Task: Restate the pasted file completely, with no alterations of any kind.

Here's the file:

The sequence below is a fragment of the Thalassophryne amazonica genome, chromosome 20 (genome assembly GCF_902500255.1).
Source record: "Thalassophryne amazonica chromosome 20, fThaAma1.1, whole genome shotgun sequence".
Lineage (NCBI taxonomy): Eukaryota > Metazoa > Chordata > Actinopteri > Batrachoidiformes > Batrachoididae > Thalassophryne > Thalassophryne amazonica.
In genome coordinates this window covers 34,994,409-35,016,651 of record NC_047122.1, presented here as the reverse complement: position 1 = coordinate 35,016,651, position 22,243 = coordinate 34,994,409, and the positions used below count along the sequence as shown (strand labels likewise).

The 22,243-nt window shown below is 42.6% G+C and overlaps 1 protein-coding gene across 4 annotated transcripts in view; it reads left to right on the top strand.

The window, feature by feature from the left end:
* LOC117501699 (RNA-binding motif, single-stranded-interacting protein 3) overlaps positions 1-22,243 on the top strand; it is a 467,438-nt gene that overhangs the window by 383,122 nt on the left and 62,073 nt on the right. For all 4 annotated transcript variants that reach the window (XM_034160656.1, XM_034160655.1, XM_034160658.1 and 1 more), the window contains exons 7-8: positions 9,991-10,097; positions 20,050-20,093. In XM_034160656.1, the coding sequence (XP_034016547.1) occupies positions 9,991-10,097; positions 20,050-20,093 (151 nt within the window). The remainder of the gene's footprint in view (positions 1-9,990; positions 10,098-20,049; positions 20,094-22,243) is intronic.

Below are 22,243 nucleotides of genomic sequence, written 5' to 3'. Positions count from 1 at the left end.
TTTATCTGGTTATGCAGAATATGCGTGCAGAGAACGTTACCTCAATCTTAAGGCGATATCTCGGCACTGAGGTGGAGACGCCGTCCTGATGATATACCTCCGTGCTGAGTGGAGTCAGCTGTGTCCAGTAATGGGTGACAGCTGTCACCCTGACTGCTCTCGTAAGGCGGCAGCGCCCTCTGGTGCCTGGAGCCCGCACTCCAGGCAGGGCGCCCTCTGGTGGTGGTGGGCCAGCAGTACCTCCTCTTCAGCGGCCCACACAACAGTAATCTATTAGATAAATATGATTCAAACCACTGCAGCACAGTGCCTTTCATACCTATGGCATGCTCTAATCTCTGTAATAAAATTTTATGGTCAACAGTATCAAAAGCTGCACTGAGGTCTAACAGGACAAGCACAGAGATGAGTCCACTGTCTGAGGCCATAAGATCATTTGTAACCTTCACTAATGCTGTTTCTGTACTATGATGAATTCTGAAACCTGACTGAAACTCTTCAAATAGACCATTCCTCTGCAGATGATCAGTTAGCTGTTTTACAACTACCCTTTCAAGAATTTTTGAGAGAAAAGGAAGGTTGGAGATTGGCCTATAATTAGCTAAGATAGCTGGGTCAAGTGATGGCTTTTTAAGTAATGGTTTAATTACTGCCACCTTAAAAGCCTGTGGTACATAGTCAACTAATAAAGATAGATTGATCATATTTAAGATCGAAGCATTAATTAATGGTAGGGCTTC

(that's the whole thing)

The sequence below is a fragment of the Thalassophryne amazonica genome, chromosome 20 (genome assembly GCF_902500255.1).
Source record: "Thalassophryne amazonica chromosome 20, fThaAma1.1, whole genome shotgun sequence".
Lineage (NCBI taxonomy): Eukaryota > Metazoa > Chordata > Actinopteri > Batrachoidiformes > Batrachoididae > Thalassophryne > Thalassophryne amazonica.
In genome coordinates this window covers 34,994,409-35,016,651 of record NC_047122.1, presented here as the reverse complement: position 1 = coordinate 35,016,651, position 22,243 = coordinate 34,994,409, and the positions used below count along the sequence as shown (strand labels likewise).

The 22,243-nt window shown below is 42.6% G+C and overlaps 1 protein-coding gene across 4 annotated transcripts in view; it reads left to right on the top strand.

The window, feature by feature from the left end:
* LOC117501699 (RNA-binding motif, single-stranded-interacting protein 3) overlaps positions 1-22,243 on the top strand; it is a 467,438-nt gene that overhangs the window by 383,122 nt on the left and 62,073 nt on the right. For all 4 annotated transcript variants that reach the window (XM_034160656.1, XM_034160655.1, XM_034160658.1 and 1 more), the window contains exons 7-8: positions 9,991-10,097; positions 20,050-20,093. In XM_034160656.1, the coding sequence (XP_034016547.1) occupies positions 9,991-10,097; positions 20,050-20,093 (151 nt within the window). The remainder of the gene's footprint in view (positions 1-9,990; positions 10,098-20,049; positions 20,094-22,243) is intronic.

Below are 22,243 nucleotides of genomic sequence, written 5' to 3'. Positions count from 1 at the left end.
TTTATCTGGTTATGCAGAATATGCGTGCAGAGAACGTTACCTCAATCTTAAGGCGATATCTCGGCACTGAGGTGGAGACGCCGTCCTGATGATATACCTCCGTGCTGAGTGGAGTCAGCTGTGTCCAGTAATGGGTGACAGCTGTCACCCTGACTGCTCTCGTAAGGCGGCAGCGCCCTCTGGTGCCTGGAGCCCGCACTCCAGGCAGGGCGCCCTCTGGTGGTGGTGGGCCAGCAGTACCTCCTCTTCAGCGGCCCACACAACAGTAATCTATTAGATAAATATGATTCAAACCACTGCAGCACAGTGCCTTTCATACCTATGGCATGCTCTAATCTCTGTAATAAAATTTTATGGTCAACAGTATCAAAAGCTGCACTGAGGTCTAACAGGACAAGCACAGAGATGAGTCCACTGTCTGAGGCCATAAGATCATTTGTAACCTTCACTAATGCTGTTTCTGTACTATGATGAATTCTGAAACCTGACTGAAACTCTTCAAATAGACCATTCCTCTGCAGATGATCAGTTAGCTGTTTTACAACTACCCTTTCAAGAATTTTTGAGAGAAAAGGAAGGTTGGAGATTGGCCTATAATTAGCTAAGATAGCTGGGTCAAGTGATGGCTTTTTAAGTAATGGTTTAATTACTGCCACCTTAAAAGCCTGTGGTACATAGTCAACTAATAAAGATAGATTGATCATATTTAAGATCGAAGCATTAATTAATGGTAGGGCTTC